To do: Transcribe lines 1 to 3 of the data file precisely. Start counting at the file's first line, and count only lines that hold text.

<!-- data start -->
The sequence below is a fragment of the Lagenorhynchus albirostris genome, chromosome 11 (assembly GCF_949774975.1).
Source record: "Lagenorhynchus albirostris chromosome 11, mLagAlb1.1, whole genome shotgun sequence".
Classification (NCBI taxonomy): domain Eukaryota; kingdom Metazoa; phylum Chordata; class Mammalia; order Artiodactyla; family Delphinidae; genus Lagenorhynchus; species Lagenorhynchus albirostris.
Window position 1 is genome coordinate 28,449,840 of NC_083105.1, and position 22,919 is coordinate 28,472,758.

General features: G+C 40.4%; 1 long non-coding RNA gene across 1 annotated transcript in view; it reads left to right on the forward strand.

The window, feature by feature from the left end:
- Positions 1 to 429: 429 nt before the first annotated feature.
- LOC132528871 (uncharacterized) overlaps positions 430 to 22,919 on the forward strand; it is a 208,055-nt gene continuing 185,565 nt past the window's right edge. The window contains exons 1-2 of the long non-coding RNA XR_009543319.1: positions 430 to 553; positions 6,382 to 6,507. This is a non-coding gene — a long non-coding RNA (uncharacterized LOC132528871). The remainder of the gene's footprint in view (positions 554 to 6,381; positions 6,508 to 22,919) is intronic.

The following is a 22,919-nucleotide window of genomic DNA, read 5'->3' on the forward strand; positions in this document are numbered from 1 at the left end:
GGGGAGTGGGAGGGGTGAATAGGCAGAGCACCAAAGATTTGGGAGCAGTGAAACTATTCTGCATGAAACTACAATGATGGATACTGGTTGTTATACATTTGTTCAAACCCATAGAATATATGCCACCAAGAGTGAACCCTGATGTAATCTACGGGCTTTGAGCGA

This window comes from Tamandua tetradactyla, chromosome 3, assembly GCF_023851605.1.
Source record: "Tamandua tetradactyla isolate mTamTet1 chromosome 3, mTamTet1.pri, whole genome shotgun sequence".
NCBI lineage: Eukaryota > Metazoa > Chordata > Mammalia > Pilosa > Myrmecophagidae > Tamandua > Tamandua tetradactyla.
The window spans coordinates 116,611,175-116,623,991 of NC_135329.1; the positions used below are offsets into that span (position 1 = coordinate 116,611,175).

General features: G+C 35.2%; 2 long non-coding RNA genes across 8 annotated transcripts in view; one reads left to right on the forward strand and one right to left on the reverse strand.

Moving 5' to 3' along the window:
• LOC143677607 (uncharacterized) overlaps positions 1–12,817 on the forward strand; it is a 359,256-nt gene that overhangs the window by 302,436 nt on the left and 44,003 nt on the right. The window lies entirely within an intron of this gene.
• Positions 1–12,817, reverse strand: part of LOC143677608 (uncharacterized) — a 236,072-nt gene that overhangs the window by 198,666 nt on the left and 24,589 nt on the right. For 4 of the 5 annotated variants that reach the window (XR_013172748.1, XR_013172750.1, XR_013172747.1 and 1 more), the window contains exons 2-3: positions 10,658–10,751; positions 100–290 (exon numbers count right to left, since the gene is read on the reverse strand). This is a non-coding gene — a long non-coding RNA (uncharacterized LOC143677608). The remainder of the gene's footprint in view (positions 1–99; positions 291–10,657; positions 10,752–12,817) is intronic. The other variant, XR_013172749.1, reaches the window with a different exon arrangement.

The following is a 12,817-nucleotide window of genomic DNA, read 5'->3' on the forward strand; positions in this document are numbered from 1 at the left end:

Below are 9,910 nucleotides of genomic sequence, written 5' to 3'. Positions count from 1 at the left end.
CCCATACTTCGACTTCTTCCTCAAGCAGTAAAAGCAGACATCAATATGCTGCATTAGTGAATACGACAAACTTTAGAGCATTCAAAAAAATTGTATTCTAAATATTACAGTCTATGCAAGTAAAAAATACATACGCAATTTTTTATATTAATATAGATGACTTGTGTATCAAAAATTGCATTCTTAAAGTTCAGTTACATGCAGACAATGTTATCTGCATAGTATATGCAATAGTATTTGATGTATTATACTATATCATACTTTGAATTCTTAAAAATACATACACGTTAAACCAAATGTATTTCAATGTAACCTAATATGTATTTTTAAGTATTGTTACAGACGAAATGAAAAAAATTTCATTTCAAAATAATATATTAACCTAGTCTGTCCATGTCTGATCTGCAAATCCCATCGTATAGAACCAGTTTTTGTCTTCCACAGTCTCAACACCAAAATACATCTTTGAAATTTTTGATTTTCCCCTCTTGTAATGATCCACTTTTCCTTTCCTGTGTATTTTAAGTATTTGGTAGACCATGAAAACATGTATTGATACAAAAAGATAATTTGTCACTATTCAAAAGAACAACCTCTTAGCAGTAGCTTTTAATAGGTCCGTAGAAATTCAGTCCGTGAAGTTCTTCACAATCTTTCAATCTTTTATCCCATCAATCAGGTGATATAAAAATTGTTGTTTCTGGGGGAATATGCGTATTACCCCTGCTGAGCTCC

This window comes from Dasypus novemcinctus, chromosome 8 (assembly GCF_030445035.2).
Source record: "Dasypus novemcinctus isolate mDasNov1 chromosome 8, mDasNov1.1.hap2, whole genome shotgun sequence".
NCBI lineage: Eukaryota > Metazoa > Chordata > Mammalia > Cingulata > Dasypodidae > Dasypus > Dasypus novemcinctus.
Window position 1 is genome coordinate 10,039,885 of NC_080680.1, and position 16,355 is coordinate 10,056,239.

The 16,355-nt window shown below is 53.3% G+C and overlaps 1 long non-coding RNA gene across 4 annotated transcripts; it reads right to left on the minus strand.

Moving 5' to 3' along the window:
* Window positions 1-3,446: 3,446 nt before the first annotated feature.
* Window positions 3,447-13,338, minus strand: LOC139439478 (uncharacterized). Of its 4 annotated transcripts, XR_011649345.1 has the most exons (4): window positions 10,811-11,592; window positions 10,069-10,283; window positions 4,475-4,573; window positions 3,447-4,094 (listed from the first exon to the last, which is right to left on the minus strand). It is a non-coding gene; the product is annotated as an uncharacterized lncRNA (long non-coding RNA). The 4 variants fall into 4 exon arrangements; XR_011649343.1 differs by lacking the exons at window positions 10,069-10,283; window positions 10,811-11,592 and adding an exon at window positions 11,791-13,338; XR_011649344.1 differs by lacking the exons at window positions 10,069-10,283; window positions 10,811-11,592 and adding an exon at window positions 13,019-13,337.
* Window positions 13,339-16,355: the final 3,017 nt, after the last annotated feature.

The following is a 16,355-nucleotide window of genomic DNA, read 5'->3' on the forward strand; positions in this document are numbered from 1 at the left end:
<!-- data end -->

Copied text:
The sequence below is a fragment of the Lagenorhynchus albirostris genome, chromosome 11 (assembly GCF_949774975.1).
Source record: "Lagenorhynchus albirostris chromosome 11, mLagAlb1.1, whole genome shotgun sequence".
Classification (NCBI taxonomy): domain Eukaryota; kingdom Metazoa; phylum Chordata; class Mammalia; order Artiodactyla; family Delphinidae; genus Lagenorhynchus; species Lagenorhynchus albirostris.